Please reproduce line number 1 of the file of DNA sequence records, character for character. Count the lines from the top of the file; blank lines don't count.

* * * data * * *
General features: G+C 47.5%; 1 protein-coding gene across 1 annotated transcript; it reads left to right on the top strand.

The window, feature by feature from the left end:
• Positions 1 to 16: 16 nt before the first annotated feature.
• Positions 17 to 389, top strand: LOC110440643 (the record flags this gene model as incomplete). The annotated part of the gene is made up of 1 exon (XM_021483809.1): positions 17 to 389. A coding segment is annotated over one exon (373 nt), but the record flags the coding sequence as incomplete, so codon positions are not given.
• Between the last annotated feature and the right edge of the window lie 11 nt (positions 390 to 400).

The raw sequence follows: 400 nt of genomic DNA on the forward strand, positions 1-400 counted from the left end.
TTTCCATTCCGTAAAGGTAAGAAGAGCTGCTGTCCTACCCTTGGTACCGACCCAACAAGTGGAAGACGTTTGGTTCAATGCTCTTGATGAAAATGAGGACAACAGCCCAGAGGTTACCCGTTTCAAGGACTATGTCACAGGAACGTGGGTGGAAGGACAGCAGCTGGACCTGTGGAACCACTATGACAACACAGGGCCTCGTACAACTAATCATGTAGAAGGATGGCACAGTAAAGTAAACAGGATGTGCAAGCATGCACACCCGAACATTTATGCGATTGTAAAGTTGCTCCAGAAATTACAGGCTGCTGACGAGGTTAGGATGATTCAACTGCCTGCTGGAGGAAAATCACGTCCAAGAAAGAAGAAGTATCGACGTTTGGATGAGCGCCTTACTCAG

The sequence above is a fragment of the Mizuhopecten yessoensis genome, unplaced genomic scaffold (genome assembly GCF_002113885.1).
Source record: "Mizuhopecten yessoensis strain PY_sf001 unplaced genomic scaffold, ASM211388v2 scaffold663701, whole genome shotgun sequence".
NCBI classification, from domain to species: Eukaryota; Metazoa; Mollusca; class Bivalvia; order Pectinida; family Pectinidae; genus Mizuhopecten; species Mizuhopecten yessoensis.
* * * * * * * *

General features: G+C 47.5%; 1 protein-coding gene across 1 annotated transcript; it reads left to right on the top strand.